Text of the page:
Chapter 12.44


12.44.010    Complete streets vision.

12.44.020    Complete streets policy.

12.44.030    Exceptions.

12.44.010 Complete streets vision.

It is the intent of the city of Marysville to plan, design, operate, and maintain streets so that they are safe for users of all ages, all abilities and all income levels as a matter of routine. This policy directs decision-makers to consistently plan, design, construct, and maintain streets to accommodate all anticipated users including but not limited to motorists, pedestrians, bicyclists, public transportation, emergency vehicles, and freight and commercial vehicles. (Ord. 3031 § 1, 2016).

12.44.020 Complete streets policy.

The city of Marysville will plan for, design, and construct all new transportation projects to provide appropriate accommodation for motorists, pedestrians, bicyclists, public transportation, emergency vehicles, and freight and commercial vehicles, and persons of all abilities in comprehensive, integrated and connected networks.

Transportation facilities that support the concept of complete streets include, but are not limited to, pavement markings, signage, street and sidewalk lighting, sidewalk and pedestrian safety improvements, Americans with Disabilities Act and Title VI compliance, transit accommodations, bicycle accommodations, and appropriate streetscapes that appeal to and promote pedestrian and bicycle use.

Those involved in the planning and design of projects within public right-of-way will give consideration to all users and modes of travel. Transportation improvements shall be viewed as opportunities to create safer and more accessible streets for all users. This shall apply to new construction, reconstruction, and rehabilitation. (Ord. 3031 § 2, 2016).

12.44.030 Exceptions.

When approved by the public works director, facilities for motorists, pedestrians, bicyclists, transit users and/or people of all abilities are not required to be provided:

(1) Where their establishment would be contrary to public health and safety;

(2) Where there is no identified need (as established in city plans and future travel demand models);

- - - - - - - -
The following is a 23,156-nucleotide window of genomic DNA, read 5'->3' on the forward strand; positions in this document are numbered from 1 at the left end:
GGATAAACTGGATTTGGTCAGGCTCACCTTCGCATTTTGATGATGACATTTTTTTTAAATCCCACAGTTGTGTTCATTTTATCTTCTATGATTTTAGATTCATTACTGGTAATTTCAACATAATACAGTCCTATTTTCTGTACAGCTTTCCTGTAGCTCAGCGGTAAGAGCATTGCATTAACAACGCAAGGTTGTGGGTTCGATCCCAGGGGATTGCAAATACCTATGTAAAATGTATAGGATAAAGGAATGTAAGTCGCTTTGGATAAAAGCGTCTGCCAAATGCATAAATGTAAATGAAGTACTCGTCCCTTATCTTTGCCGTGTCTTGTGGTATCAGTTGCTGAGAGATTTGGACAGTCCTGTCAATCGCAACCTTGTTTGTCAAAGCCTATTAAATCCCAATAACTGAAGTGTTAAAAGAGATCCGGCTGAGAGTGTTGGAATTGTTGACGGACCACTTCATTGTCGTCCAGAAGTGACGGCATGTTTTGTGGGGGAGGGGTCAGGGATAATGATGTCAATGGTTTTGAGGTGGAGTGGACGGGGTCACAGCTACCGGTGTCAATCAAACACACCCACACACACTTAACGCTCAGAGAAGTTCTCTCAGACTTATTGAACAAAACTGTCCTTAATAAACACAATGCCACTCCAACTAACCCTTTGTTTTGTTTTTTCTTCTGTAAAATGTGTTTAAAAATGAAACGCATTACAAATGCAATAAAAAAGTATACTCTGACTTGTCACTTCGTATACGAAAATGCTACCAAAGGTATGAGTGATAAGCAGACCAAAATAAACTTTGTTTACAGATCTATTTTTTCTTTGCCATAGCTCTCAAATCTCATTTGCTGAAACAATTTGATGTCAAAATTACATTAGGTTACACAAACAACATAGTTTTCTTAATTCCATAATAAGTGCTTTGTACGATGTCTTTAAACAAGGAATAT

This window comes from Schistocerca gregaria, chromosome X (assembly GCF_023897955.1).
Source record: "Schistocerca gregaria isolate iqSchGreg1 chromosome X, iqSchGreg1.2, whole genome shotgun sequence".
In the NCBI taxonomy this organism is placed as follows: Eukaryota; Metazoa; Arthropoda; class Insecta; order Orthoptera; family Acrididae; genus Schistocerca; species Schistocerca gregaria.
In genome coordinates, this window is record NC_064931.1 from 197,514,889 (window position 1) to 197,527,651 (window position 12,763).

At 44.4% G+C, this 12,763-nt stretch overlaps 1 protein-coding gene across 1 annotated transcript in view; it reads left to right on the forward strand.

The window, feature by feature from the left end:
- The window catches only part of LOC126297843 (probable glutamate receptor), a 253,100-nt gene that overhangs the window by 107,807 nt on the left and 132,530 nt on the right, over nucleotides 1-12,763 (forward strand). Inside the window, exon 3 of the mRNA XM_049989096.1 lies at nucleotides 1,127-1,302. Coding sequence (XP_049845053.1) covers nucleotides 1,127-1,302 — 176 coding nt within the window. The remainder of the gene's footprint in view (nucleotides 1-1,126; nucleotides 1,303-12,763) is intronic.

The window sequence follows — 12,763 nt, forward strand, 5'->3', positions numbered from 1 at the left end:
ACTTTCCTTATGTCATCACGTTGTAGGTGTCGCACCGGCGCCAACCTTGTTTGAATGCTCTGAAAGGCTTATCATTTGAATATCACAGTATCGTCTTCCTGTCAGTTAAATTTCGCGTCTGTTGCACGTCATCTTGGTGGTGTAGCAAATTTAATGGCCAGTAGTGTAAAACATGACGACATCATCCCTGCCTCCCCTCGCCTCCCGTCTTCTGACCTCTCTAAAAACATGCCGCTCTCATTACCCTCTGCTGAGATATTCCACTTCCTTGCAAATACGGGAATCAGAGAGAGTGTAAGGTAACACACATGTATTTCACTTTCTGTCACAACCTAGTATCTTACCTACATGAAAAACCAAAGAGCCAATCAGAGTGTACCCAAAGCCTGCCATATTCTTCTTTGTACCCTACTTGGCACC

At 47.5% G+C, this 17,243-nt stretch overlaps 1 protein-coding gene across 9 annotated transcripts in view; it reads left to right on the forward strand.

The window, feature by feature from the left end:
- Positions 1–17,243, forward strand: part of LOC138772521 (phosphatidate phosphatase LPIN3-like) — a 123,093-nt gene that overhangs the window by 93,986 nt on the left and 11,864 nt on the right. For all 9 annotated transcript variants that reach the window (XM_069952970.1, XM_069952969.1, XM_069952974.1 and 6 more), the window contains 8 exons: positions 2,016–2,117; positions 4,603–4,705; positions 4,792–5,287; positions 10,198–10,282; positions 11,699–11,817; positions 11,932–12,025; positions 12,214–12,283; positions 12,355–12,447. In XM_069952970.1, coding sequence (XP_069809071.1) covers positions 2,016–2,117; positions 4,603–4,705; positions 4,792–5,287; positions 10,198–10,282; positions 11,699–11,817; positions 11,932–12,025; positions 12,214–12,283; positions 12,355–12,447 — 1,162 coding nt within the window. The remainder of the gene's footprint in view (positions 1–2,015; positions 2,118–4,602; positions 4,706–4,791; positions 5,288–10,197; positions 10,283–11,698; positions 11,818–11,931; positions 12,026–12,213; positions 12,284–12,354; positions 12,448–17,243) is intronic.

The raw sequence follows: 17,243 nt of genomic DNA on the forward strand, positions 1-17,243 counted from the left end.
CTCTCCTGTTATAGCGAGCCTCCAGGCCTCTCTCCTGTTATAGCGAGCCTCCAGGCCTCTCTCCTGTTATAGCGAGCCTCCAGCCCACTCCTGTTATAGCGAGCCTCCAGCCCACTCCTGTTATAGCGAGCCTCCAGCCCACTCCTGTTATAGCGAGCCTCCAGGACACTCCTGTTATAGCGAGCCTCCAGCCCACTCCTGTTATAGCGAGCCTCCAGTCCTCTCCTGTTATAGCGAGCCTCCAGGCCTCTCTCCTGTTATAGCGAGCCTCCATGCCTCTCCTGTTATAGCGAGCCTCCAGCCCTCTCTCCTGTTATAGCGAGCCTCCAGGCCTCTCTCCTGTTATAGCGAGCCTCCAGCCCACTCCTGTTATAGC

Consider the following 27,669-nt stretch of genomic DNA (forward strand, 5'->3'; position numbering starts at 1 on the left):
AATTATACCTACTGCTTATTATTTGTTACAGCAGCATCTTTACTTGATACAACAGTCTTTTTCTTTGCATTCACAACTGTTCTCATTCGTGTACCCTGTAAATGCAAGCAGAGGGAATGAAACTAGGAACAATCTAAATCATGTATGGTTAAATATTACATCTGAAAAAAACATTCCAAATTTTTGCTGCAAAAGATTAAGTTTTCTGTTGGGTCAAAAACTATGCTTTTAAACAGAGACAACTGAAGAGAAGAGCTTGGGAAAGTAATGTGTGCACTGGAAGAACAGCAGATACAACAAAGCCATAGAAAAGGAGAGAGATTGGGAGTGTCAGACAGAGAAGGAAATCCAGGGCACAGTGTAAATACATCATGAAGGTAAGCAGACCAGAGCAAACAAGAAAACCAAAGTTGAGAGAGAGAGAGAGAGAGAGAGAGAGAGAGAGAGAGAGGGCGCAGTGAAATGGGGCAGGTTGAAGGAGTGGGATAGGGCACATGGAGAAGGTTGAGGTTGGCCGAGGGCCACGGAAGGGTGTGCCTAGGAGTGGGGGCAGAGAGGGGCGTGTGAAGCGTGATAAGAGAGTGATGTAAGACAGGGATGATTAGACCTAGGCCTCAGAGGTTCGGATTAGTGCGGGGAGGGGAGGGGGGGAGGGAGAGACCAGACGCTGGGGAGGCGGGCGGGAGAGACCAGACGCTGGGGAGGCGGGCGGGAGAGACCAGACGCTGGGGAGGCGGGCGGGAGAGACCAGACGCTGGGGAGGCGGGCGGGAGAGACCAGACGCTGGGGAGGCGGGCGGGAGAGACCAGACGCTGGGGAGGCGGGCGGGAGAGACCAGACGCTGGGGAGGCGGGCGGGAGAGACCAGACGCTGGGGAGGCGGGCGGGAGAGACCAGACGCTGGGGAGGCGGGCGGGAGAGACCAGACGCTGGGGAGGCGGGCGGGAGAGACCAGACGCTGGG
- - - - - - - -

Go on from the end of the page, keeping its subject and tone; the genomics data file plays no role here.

(3) For ordinary maintenance activities designed to keep assets in serviceable conditions (e.g., striping, cleaning, sweeping, snowplowing, mowing, spot pavement repair, crack sealing or pothole filling). Pavement preservation projects, such as overlays or paving projects, should include evaluating the condition of existing facilities supporting alternate transportation modes as well as modifying existing pavement markings and signage that supports such alternative modes as appropriate;

(4) There is a reasonable and equivalent project along the same corridor that is already programmed to provide facilities exempted from the project at hand;

(5) Street reconstruction projects and maintenance paving projects which involve widening pavement may exclude elements of this policy when the accommodation of a specific use is expected to:

(a) Require more space than is physically available; or

(b) Have adverse impacts on environmental resources such as streams, wetlands, floodplains, or on historic structures or sites above and beyond the impacts of currently existing infrastructure;

(6) Where the cost would be disproportionate to the current need or probability of future uses; or

(7) Where unique and specific conditions warrant an exception as authorized and documented by the public works director. (Ord. 3031 § 3, 2016).